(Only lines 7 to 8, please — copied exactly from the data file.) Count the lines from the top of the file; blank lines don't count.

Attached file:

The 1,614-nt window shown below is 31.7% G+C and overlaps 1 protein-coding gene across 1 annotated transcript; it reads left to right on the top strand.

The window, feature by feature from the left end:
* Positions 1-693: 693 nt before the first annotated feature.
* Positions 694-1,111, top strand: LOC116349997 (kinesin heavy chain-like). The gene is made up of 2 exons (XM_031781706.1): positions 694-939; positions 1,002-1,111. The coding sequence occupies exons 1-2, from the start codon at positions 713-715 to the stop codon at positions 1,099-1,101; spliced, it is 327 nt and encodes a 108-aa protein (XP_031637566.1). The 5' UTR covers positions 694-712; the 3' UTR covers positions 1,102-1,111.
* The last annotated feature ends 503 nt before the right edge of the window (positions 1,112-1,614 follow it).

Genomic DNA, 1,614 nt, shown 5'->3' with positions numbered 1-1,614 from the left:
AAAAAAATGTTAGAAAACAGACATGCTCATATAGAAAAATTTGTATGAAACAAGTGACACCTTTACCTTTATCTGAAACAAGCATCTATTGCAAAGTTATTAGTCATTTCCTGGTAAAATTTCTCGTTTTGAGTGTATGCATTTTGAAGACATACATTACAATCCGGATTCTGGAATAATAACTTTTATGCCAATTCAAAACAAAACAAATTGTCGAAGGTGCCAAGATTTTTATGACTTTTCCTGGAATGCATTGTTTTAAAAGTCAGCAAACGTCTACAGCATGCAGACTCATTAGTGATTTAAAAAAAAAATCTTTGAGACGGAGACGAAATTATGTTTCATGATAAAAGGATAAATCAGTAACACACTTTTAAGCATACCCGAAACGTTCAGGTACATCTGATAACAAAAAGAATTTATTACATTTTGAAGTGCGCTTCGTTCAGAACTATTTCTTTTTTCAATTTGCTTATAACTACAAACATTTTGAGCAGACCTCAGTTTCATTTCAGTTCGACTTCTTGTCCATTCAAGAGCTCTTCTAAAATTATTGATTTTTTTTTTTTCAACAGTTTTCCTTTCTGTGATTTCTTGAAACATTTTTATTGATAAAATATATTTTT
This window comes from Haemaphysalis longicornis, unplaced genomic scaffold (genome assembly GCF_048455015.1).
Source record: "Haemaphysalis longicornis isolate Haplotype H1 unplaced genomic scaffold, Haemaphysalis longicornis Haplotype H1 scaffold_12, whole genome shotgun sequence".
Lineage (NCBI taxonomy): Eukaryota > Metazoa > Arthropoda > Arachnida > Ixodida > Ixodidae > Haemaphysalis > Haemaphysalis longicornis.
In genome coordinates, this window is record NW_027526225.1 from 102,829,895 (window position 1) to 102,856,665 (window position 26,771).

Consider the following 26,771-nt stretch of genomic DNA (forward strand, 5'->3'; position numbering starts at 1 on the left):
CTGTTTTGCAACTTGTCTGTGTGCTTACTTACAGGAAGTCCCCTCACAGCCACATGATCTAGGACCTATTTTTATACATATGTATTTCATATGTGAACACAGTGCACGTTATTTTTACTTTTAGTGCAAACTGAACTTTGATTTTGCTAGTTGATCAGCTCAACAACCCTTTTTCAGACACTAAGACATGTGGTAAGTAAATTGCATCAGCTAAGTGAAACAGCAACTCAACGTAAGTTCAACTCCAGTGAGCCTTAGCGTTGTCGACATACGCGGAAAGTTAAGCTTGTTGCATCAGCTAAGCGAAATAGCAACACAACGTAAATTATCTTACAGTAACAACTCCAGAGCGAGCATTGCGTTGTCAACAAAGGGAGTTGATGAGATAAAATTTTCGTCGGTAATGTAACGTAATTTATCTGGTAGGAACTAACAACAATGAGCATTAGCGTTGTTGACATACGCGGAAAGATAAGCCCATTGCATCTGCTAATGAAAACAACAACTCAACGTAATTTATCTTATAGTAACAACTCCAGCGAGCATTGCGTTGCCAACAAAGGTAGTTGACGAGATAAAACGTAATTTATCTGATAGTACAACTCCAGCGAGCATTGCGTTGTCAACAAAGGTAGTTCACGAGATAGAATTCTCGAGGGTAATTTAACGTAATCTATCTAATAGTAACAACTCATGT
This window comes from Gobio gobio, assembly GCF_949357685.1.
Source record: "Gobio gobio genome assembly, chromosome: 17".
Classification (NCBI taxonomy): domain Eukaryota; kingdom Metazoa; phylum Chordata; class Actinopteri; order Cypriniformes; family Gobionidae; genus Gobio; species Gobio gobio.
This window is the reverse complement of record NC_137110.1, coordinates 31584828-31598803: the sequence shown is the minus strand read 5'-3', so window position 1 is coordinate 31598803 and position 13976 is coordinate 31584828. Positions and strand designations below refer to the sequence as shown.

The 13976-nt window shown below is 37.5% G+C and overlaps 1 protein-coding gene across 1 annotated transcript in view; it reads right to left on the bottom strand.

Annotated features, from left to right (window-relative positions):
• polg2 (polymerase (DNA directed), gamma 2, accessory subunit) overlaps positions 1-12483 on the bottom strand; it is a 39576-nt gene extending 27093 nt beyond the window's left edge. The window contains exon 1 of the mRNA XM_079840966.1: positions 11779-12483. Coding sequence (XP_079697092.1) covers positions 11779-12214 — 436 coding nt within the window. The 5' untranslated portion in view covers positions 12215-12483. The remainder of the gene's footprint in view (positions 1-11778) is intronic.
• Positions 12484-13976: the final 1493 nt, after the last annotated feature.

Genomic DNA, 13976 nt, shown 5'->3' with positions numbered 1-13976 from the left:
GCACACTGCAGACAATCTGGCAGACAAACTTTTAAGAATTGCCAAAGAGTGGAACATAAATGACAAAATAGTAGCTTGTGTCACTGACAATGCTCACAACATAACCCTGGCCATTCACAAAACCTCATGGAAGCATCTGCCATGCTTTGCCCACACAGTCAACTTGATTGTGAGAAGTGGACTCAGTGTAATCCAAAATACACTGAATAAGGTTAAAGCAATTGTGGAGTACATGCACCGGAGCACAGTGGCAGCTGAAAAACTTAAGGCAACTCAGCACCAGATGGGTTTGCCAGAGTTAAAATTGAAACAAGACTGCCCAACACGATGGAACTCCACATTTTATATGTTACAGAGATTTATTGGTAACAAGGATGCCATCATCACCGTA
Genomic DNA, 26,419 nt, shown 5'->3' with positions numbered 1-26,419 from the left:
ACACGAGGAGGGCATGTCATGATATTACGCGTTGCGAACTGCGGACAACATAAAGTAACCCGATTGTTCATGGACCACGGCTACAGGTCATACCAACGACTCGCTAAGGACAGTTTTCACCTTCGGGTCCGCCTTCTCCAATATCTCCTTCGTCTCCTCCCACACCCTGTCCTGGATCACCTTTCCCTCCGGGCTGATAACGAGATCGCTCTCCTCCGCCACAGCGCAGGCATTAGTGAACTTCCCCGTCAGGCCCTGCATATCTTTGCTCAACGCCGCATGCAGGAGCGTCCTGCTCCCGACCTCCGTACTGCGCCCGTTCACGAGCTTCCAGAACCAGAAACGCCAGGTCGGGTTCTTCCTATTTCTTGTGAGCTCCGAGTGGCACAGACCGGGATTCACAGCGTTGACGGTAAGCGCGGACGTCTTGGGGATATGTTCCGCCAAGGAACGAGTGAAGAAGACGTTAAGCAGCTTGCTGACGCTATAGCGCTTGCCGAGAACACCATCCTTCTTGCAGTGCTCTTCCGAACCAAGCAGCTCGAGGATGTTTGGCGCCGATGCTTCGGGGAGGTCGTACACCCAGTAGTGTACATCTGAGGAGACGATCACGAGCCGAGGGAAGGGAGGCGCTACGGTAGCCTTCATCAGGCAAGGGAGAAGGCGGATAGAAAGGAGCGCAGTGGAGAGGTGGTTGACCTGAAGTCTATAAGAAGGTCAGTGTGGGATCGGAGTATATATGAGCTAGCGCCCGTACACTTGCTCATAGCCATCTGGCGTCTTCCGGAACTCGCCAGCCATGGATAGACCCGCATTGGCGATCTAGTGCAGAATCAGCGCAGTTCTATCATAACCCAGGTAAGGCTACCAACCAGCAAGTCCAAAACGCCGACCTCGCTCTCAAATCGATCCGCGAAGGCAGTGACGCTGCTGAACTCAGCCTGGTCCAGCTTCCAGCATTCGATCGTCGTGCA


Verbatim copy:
AAAAAAATGTTAGAAAACAGACATGCTCATATAGAAAAATTTGTATGAAACAAGTGACACCTTTACCTTTATCTGAAACAAGCATCTATTGCAAAGTTATTAGTCATTTCCTGGTAAAATTTCTCGTTTTGAGTGTATGCATTTTGAAGACATACATTACAATCCGGATTCTGGAATAATAACTTTTATGCCAATTCAAAACAAAACAAATTGTCGAAGGTGCCAAGATTTTTATGACTTTTCCTGGAATGCATTGTTTTAAAAGTCAGCAAACGTCTACAGCATGCAGACTCATTAGTGATTTAAAAAAAAAATCTTTGAGACGGAGACGAAATTATGTTTCATGATAAAAGGATAAATCAGTAACACACTTTTAAGCATACCCGAAACGTTCAGGTACATCTGATAACAAAAAGAATTTATTACATTTTGAAGTGCGCTTCGTTCAGAACTATTTCTTTTTTCAATTTGCTTATAACTACAAACATTTTGAGCAGACCTCAGTTTCATTTCAGTTCGACTTCTTGTCCATTCAAGAGCTCTTCTAAAATTATTGATTTTTTTTTTTTCAACAGTTTTCCTTTCTGTGATTTCTTGAAACATTTTTATTGATAAAATATATTTTT
This window comes from Haemaphysalis longicornis, unplaced genomic scaffold (genome assembly GCF_048455015.1).